COMP2012H Programming Lab Assignment 5, Fall 2014

Author: Dekai Wu

Date: Due in lab by CASS

Download: http://www.cs.ust.hk/~dekai/2012H/assignments/a5.tar.gz

Assignment page: http://www.cs.ust.hk/~dekai/2012H/assignments/a5/html/

Course page: http://www.cs.ust.hk/~dekai/2012H/

Your assignment

In this next piece of your programming project, you are assigned to maintain and extend the micro-Scheme interpreter you've built in Assignments 1, 2, 3, and 4, specifically to replace the standard map you've been using for your symbol tables, instead using your own new bstmap implementation of a dictionary data structure based on binary search trees).

For this assignment, we are giving you almost no new code. The tarball a5.tar.gz contains exactly the same files as a3.tar.gz, except for (1) these instructions and (2) a new bstmap.hpp interface, which you will need to implement.

Step 1: Implement bstmap

Look at bstmap.hpp. This is a subset of the standard C++ library's interface for the map dictionary data structure. (To keep your life simple, we have omitted extra niceties such as reverse iterators and memory allocation options.)

Implement a binary search tree, supporting exactly this interface. Since this is template based code, all the new code will need to go into the .hpp file.

Step 2: Replace all uses of std::map

You are now in a position to eliminate the use of the standard map dictionary. Globally replace all uses with your own bstmap instead throughout your code. Make sure that your entire micro-Scheme implementation still does exactly what it used to do.

Putting it all together and testing your implementation

Except for your new bstmap.hpp and any other supporting files, all other source files in a5.tar.gz are identical to those from a3.tar.gz.

So you should start from your Assignment 4 (or Lab Assignment 6) implementation and extend it. Be careful! You still may not break any of the encapsulation rules from Assignment 3.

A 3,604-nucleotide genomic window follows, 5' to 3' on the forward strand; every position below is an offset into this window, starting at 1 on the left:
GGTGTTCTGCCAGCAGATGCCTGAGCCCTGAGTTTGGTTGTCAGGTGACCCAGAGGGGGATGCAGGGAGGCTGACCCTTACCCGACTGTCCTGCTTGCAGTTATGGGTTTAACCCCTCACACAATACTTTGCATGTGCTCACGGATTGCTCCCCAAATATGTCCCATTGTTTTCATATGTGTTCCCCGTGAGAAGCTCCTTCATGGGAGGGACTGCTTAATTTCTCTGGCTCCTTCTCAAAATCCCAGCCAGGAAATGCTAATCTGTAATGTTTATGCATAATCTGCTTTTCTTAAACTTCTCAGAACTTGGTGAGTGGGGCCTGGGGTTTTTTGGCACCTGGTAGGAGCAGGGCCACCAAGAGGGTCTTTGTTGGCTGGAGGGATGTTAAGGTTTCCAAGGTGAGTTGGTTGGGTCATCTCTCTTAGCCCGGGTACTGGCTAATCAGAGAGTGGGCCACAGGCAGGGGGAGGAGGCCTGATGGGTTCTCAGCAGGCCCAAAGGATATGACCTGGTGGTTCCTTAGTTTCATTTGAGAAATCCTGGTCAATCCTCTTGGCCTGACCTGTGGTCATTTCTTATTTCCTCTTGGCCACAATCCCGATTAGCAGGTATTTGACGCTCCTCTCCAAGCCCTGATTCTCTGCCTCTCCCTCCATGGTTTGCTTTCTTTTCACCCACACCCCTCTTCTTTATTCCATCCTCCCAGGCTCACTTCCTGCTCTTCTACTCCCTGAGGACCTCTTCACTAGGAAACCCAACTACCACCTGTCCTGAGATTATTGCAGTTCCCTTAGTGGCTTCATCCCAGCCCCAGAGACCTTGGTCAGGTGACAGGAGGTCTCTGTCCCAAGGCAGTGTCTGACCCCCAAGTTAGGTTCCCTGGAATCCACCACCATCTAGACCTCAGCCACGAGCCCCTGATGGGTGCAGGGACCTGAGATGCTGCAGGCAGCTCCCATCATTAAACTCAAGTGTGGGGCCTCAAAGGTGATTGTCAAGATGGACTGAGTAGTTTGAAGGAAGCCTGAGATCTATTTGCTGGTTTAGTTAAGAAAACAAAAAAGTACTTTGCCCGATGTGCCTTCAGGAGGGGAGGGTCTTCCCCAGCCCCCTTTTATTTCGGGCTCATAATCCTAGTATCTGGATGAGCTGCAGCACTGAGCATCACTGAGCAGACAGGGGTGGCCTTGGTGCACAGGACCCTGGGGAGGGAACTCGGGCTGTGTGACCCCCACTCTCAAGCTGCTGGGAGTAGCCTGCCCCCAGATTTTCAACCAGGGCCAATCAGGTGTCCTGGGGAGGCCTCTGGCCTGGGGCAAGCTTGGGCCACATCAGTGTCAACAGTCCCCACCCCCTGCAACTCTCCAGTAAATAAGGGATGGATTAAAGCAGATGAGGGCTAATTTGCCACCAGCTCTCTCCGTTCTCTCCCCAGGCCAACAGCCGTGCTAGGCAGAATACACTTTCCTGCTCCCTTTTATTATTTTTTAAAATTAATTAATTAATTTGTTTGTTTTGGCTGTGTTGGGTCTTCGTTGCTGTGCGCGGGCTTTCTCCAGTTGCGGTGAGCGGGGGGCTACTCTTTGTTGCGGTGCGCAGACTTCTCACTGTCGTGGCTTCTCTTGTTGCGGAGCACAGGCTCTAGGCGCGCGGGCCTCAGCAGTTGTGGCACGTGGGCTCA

Remember again, the objective of this programming project is for you to train your skills, by practicing correct software engineering techniques enabling you to build, maintain, and extend a non-trivial piece of well-engineered code.

Important reminders

You must follow the design approach outlined in this document. Do not just implement the required functionality using a different design.

This time you must use templates. In this assignment, you are expected to make good use of the STL map interface for your own new bstmap.hpp - but neatly, without messing up what you already have.

Again, remember we are focusing on proper use of encapsulation. So you still should not edit the files parse.hpp, parse.cpp, cons.hpp, eval.hpp, or main.cpp. Again, the programming assignments are mini-exercises in how multiple programmers are supposed to interact and communicate in the real world; these files are owned and maintained by the other author(s).

The tarball you turn in will need to contain your new implementation of bstmap.hpp.

Depending on your approach, you may or may not need to change the Makefile. Whether you changed it or not, always make sure you include whatever Makefile is needed to build your program, when you submit assignment. Otherwise, the graders cannot build your program.

You must write the final version of the program on your own. Sophisticated plagiarism detection systems are in operation, and they are pretty good at catching copying! If you worked in study groups, you must also acknowledge your collaborators in the write-up for each problem, whether or not they are classmates. Other cases will be dealt with as plagiarism. Re-read the policy on the course home page, and note the University's tougher policy this year regarding cheating.

Your programming style (how clearly and how well you speak C++) is what will be graded. Correct functioning of your program is necessary but not sufficient!